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David Wright won’t put a number on amount of Mets games he can play in 2016

New York Mets team captain David Wright talks

New York Mets team captain David Wright talks to reporters during a spring training workout Friday, Feb. 19, 2016, in Port St. Lucie, Fla. Credit: Newsday / Alejandra Villa

PORT ST. LUCIE, Fla. — David Wright spent much of his offseason consulting doctors, therapists and specialists. The Mets’ captain hoped the research would yield more answers about how to manage spinal stenosis — the back condition he must deal with for the rest of his career.

Wright intends to cut down on his side work, even though it runs contrary to his instincts. But when it comes to answering the critical question — how many games should he be expected to play this year — he remained ambiguous.

“I want to be out there as much as I can, and I think it’s impossible to say ‘X’ amount of games,” Wright said Friday. “I think it’s easy to sit here and guess. I’m not going to offer a guess, because I’d like to be out there as much as possible.”

General manager Sandy Alderson has mentioned the 130-game benchmark. But the nature of the back condition essentially has turned Wright’s availability into a crapshoot.

Manager Terry Collins reiterated that he and Wright will discuss options sometime next week. One plan centers around easing Wright’s workload during camp and before games.

It’s enough of a possibility that Wright took the step of researching his performance by the amount of at-bats he received during spring training. His own research showed no correlation.

But judging by history, the manager again will face a familiar challenge in trying to rein in Wright, who reported to camp well before position players are required to do so.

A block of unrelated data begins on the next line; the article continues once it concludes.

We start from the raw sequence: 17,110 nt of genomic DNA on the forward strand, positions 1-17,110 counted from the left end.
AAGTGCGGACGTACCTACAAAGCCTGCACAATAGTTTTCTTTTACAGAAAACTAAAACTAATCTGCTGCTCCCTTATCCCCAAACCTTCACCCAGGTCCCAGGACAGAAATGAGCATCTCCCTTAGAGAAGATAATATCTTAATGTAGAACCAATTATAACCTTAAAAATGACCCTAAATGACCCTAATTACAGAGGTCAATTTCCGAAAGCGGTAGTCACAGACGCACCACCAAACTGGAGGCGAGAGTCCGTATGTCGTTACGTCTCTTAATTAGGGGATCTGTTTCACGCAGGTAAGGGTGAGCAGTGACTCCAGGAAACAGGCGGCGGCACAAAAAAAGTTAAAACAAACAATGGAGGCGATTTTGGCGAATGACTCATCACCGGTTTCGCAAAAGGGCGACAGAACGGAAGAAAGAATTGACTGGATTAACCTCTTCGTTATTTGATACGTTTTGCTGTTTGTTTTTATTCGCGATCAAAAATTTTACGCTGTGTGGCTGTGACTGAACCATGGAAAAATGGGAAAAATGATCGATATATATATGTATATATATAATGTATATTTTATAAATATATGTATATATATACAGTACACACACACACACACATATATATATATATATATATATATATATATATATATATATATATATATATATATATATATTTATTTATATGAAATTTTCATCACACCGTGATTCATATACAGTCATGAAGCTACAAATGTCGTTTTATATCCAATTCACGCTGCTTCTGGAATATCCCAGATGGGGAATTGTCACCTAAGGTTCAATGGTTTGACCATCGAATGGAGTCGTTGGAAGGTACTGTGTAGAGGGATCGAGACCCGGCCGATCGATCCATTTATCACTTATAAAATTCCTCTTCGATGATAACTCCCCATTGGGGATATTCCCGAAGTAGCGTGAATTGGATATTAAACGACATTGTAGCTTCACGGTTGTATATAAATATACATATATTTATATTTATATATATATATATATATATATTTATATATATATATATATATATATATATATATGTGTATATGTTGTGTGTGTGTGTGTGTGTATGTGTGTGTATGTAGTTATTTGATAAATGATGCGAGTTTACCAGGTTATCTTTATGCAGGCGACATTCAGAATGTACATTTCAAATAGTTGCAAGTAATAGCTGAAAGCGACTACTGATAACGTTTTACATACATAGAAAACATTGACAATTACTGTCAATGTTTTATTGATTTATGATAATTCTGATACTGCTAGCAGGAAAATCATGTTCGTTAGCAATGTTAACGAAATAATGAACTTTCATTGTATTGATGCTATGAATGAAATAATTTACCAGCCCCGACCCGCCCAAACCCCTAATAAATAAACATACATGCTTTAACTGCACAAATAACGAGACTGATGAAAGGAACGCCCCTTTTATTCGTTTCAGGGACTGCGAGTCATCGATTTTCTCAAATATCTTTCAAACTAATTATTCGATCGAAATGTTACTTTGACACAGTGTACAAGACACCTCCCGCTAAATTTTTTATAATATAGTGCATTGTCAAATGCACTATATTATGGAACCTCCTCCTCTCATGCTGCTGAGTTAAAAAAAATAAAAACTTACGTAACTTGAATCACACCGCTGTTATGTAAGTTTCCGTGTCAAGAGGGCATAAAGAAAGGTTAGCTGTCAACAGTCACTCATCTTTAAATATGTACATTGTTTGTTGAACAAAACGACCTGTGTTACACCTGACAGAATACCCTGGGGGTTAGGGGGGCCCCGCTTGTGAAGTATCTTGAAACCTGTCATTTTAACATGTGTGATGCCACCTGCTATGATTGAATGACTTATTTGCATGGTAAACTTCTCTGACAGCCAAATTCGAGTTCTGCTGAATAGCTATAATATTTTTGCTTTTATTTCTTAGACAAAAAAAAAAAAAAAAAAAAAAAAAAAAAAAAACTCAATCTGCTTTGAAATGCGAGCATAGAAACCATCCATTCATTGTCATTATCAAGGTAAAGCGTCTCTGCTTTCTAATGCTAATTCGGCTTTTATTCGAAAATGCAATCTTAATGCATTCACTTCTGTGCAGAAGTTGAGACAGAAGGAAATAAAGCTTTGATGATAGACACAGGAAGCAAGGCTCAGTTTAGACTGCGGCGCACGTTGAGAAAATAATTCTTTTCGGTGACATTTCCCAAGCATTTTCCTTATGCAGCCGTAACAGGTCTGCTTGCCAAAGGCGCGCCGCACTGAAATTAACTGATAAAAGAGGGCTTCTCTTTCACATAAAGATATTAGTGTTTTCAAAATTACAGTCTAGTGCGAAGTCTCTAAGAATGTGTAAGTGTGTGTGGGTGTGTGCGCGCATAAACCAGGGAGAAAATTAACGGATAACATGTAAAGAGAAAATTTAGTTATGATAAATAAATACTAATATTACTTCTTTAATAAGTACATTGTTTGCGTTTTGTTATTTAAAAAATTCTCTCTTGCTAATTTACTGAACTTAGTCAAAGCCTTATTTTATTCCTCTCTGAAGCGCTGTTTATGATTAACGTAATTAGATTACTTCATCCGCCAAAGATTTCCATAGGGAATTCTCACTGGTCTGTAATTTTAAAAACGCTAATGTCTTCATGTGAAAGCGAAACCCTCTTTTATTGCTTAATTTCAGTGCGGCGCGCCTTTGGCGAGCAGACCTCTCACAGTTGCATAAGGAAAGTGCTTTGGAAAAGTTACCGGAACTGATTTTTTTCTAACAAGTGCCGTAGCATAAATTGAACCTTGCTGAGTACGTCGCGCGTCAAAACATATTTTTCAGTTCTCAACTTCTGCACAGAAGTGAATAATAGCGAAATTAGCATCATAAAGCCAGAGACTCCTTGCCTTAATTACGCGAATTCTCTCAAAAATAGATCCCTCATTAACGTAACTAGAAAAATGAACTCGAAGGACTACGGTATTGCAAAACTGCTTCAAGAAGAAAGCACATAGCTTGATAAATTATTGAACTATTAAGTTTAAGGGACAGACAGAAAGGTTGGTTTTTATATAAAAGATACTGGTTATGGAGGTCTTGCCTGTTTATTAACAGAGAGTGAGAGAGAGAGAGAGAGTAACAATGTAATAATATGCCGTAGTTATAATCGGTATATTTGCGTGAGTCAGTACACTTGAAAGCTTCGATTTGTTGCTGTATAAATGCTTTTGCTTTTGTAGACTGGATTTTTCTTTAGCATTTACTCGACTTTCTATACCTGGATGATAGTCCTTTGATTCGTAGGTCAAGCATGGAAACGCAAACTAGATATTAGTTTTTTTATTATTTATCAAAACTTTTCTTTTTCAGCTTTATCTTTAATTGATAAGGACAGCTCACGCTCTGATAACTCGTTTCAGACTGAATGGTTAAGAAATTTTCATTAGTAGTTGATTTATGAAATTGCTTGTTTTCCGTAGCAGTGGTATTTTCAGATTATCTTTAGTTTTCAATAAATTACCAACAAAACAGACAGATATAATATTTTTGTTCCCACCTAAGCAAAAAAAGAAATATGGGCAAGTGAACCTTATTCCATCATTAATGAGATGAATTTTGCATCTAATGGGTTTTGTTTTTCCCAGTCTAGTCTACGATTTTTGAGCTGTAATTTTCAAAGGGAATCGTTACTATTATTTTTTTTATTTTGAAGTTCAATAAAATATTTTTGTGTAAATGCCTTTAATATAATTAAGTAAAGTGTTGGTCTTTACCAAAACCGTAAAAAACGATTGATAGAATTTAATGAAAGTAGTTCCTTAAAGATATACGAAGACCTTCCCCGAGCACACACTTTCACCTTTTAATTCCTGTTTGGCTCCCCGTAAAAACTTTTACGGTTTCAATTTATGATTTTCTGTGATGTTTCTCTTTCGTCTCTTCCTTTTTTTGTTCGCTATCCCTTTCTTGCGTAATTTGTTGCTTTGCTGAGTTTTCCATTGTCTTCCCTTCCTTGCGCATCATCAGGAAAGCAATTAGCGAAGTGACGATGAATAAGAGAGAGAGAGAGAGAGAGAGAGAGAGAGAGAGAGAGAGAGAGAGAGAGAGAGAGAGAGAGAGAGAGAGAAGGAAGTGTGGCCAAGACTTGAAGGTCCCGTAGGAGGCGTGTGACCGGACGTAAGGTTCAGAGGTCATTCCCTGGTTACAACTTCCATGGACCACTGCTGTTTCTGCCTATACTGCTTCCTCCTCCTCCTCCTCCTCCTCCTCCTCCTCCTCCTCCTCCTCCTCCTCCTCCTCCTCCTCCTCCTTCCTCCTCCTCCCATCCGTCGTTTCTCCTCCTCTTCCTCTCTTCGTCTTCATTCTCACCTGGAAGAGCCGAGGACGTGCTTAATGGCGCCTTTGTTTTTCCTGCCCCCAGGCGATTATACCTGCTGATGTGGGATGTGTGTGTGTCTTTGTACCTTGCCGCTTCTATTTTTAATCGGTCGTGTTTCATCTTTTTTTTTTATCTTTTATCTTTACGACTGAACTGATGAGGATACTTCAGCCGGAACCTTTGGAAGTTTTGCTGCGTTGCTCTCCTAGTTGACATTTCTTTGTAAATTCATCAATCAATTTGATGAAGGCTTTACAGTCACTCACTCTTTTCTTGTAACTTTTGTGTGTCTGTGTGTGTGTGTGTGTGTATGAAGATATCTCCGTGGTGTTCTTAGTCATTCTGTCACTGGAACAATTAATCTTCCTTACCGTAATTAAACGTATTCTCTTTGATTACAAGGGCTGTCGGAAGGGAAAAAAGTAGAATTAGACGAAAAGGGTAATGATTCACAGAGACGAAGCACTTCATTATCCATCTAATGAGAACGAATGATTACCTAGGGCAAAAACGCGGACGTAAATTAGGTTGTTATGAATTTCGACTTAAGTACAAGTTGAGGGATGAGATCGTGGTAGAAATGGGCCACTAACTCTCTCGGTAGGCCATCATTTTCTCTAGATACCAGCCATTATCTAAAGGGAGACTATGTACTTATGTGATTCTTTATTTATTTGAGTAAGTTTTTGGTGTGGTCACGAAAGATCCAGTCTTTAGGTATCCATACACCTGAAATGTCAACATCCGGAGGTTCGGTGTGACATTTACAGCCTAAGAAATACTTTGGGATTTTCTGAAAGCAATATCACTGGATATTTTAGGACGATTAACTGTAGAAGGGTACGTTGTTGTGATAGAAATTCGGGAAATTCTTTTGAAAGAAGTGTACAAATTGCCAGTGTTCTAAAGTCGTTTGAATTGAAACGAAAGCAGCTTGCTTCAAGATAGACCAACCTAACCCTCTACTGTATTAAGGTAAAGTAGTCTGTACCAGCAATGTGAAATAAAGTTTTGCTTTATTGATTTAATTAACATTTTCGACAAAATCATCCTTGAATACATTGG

By his own admission, in the past, Wright concealed the severity of injuries so he could stay in the lineup. He has been known to talk his way into games during scheduled days off.

Wright described a new effort to be better about communicating with Collins about the condition of his back. Still, he stopped short of establishing a target for how often he expects to play.

“If I feel good and I’m producing and it’s something that’s not hurting my back or hurting the team, then I want to be out there,” said Wright, who hit .289 with five homers in only 39 regular-season games last season. “If that’s 130 games, then great. If it’s 140 games, even better. I’d like to play as much as I possibly can. But I have to be smart about it.”

Wright, 33, has averaged only 95 games in his last three seasons.

As for his back condition, Wright described experiencing good days and bad days with his back, a cycle he is resigned to enduring. But the time since his diagnosis last summer has allowed for more education, which he believes will aid in the management of his back condition.

Said Wright: “I think we’ve come up with a plan that will allow me to get ready for a season.”

Notes & quotes: The Mets got their first piece of hard evidence of just how much last year’s run to the World Series has re-energized the fan base. According to a team spokesman, more than 1,500 packed into the grounds of Tradition Field on Friday, when Mets pitchers and catchers held their first official workout. It is the largest turnout ever for the start of camp in Port St. Lucie, where the Mets began training in 1988. The crowd dwarfed last year’s turnout of roughly 700 fans . . . Former Mets infielder Juan Uribe has agreed to a one-year deal with the Indians worth nearly $5 million, according to Uribe, 36, hit .219 in 44 games after his trade from the Braves to the Mets, but he delivered clutch hits and earned praise from teammates for his steadying influence in the clubhouse.

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